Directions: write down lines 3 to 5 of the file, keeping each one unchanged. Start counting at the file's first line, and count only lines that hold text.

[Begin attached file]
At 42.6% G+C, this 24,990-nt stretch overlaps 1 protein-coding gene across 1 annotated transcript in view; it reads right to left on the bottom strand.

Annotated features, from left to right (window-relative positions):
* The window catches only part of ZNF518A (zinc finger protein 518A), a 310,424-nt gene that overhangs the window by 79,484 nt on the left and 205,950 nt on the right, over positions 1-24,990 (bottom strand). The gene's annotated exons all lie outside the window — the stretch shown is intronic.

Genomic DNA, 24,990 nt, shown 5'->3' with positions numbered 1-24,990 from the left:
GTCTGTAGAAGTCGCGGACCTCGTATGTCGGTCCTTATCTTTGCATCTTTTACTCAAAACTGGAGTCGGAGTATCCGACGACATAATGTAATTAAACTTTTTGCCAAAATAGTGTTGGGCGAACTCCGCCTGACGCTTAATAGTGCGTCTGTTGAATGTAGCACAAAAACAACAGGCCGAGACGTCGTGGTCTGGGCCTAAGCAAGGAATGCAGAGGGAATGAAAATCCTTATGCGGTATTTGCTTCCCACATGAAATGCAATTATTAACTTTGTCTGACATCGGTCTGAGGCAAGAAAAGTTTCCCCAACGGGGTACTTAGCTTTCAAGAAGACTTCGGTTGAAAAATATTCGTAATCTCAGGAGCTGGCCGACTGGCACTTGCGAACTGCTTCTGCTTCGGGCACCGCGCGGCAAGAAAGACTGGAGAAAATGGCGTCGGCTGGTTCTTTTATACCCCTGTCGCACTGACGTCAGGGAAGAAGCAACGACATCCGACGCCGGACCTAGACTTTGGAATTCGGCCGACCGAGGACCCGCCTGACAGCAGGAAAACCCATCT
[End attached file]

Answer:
* The window catches only part of ZNF518A (zinc finger protein 518A), a 310,424-nt gene that overhangs the window by 79,484 nt on the left and 205,950 nt on the right, over positions 1-24,990 (bottom strand). The gene's annotated exons all lie outside the window — the stretch shown is intronic.

Genomic DNA, 24,990 nt, shown 5'->3' with positions numbered 1-24,990 from the left:
GTCTGTAGAAGTCGCGGACCTCGTATGTCGGTCCTTATCTTTGCATCTTTTACTCAAAACTGGAGTCGGAGTATCCGACGACATAATGTAATTAAACTTTTTGCCAAAATAGTGTTGGGCGAACTCCGCCTGACGCTTAATAGTGCGTCTGTTGAATGTAGCACAAAAACAACAGGCCGAGACGTCGTGGTCTGGGCCTAAGCAAGGAATGCAGAGGGAATGAAAATCCTTATGCGGTATTTGCTTCCCACATGAAATGCAATTATTAACTTTGTCTGACATCGGTCTGAGGCAAGAAAAGTTTCCCCAACGGGGTACTTAGCTTTCAAGAAGACTTCGGTTGAAAAATATTCGTAATCTCAGGAGCTGGCCGACTGGCACTTGCGAACTGCTTCTGCTTCGGGCACCGCGCGGCAAGAAAGACTGGAGAAAATGGCGTCGGCTGGTTCTTTTATACCCCTGTCGCACTGACGTCAGGGAAGAAGCAACGACATCCGACGCCGGACCTAGACTTTGGAATTCGGCCGACCGAGGACCCGCCTGACAGCAGGAAAACCCATCT